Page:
Standing Tall MAG

By So Yeon Park, Culver, IN

When people talk about their moms, they often ask me, “What’s your mom like?” Then I feel like I have a chunk of apple in my throat. I have lived with her for 18 years, yet I still don’t know the basics: what color she likes, how many stores she owns. I am who I am, however, because she is who she is.

When I was in first grade, my class went on a picnic with our mothers. “Mom, come here! Look!” my friends called to their moms to show them earthworms they found wiggling on the ground.

But I put some distance between me and my mom. I was ashamed of her. She seemed fat and fortuneless while other moms looked blooming and booming. She didn’t invest time in her looks as the other moms did.

“Come to Mama, So Yeon,” she said. Instead of running into her arms, I looked at her bleakly. She sat in the shade of a tree and observed the others laughing and running. I felt her watching me, but I averted my eyes. Soon, we took a class picture. Mothers and children held hands and stood together before the camera.

“Come here, So Yeon,” my mom said, stretching out her arm. I looked into her dark brown eyes and turned from her as if she was a stranger. I stood between my friends in the first row.

Later when my teacher posted the picture, I searched for my mom. After a few minutes, I spotted her. Only half of her face was showing because she was too short to be seen in the crowd. She stood on her tiptoes, but she was smiling. How could she be smiling during such a depressing trip? No one talked to her. That picnic was the first and last trip she ever went on with me.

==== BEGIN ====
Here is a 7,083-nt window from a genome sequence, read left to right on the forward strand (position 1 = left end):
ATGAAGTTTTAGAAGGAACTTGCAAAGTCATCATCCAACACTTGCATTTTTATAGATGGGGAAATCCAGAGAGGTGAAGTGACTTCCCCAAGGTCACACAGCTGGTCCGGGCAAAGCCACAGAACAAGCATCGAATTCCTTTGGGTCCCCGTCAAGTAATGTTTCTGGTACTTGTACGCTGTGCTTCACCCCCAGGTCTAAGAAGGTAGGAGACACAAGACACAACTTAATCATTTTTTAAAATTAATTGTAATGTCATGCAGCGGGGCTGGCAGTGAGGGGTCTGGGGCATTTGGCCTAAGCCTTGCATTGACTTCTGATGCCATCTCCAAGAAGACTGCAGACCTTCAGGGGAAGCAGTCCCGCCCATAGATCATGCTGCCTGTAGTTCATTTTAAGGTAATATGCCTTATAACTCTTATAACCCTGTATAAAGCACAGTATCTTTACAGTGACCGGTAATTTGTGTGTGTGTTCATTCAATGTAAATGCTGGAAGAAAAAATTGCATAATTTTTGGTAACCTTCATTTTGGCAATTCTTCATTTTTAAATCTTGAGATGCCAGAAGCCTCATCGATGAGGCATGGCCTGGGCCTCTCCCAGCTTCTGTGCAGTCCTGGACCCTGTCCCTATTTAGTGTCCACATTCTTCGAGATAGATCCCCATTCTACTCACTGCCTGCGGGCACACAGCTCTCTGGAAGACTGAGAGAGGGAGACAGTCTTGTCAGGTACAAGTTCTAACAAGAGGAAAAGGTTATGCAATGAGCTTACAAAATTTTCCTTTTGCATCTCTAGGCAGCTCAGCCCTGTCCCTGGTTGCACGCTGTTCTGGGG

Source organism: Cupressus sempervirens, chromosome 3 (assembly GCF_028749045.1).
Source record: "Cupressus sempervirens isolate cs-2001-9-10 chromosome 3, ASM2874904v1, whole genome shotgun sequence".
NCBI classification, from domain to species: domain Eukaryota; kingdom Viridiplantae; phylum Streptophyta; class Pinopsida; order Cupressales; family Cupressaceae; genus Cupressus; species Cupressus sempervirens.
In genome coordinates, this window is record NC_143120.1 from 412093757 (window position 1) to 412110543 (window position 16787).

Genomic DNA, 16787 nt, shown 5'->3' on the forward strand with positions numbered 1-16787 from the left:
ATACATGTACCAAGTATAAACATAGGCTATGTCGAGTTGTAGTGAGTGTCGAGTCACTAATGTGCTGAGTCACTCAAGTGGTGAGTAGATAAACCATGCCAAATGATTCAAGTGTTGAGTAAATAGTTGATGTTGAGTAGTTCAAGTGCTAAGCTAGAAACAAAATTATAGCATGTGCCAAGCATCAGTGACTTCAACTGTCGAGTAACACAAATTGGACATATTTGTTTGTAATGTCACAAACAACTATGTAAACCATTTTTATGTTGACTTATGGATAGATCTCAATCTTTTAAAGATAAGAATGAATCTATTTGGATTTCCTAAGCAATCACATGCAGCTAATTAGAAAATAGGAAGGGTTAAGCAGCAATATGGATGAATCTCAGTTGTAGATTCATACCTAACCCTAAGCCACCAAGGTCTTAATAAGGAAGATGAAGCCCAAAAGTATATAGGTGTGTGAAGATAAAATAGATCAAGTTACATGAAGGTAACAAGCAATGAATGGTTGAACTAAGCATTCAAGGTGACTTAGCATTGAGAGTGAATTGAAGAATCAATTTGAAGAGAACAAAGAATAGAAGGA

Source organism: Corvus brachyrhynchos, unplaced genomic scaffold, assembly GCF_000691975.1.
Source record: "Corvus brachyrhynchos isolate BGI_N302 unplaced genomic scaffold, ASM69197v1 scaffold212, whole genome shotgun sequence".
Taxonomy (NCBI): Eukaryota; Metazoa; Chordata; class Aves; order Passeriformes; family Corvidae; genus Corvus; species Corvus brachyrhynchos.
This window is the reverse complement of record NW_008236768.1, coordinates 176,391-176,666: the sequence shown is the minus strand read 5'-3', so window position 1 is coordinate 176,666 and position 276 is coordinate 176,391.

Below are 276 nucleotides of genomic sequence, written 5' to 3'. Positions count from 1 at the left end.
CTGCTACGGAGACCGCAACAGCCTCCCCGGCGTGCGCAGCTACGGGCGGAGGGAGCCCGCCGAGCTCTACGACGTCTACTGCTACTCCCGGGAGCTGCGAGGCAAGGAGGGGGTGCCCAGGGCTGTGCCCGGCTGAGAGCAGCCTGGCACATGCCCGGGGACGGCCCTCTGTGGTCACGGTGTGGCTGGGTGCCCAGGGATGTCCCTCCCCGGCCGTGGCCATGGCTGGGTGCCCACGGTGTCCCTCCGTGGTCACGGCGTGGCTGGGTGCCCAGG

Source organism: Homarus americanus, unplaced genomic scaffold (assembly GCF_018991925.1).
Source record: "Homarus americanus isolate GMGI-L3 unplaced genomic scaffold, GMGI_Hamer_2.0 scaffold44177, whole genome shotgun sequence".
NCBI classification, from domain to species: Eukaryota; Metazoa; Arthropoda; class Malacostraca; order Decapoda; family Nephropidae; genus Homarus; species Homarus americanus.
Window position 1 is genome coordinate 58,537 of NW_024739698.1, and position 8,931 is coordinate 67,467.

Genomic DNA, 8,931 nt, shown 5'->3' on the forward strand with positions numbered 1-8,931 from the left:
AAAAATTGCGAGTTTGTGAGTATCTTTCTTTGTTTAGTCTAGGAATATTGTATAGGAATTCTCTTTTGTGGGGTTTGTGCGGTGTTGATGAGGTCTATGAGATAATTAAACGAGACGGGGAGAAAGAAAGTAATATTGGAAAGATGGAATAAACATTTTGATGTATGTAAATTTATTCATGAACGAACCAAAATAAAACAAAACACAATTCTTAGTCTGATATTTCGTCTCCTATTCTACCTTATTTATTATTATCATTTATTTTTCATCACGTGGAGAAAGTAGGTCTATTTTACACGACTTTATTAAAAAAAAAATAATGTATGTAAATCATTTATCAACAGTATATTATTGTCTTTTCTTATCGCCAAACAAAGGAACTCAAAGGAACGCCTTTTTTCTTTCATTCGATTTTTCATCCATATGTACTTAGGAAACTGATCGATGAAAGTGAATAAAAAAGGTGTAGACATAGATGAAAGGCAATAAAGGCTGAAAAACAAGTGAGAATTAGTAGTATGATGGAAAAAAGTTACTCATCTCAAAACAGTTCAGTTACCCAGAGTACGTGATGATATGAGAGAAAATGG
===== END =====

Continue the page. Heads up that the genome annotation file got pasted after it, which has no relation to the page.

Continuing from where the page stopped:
A few months later, she started her own business in women’s apparel, and for the next six years, she barely slept four hours a night. I remember her focusing on a book while vacuuming the living room. I remember her yelling on the phone to get a dollar discount. I remember her staring at her first store before its opening night. Due to her arduous work, my family gained some wealth. We moved to a rich town. When I became a high school student, she owned the six most popular apparel stores in the city. Yet to me she still looked uncivilized.

Right after my sixteenth birthday, I left to study abroad. As I went through the boarding gate to catch my flight to Toronto, I turned to see her one more time.

“So Yeon! So Yeon! Oh, my little girl …” she alternately yelled and mumbled in the huge crowd. Several people glanced at her but her eyes only looked for her little girl. I saw her face above the crowd; she was standing on her toes again. She struggled to hide her tears with a smile, but that just made her look more mournful. Then the gate closed.

Surprisingly, I wasn’t ashamed of her this time; I was proud to be her daughter. How immature I had been to yell at her weary face every time I saw her. She wasn’t strong; she only pretended to be. Now, wherever I go, whatever I do, I stand on her tiptoes that lift me up.

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This article has 1 comment.

D's#1fan said...
on Nov. 5 2008 at 1:52 am
I really like this. I feel bad for her mom but I think that this really says something about many kids of the world today; we are ashamed of someone or something that embarresses us, but what we should really be ashamed of is being ashamed.


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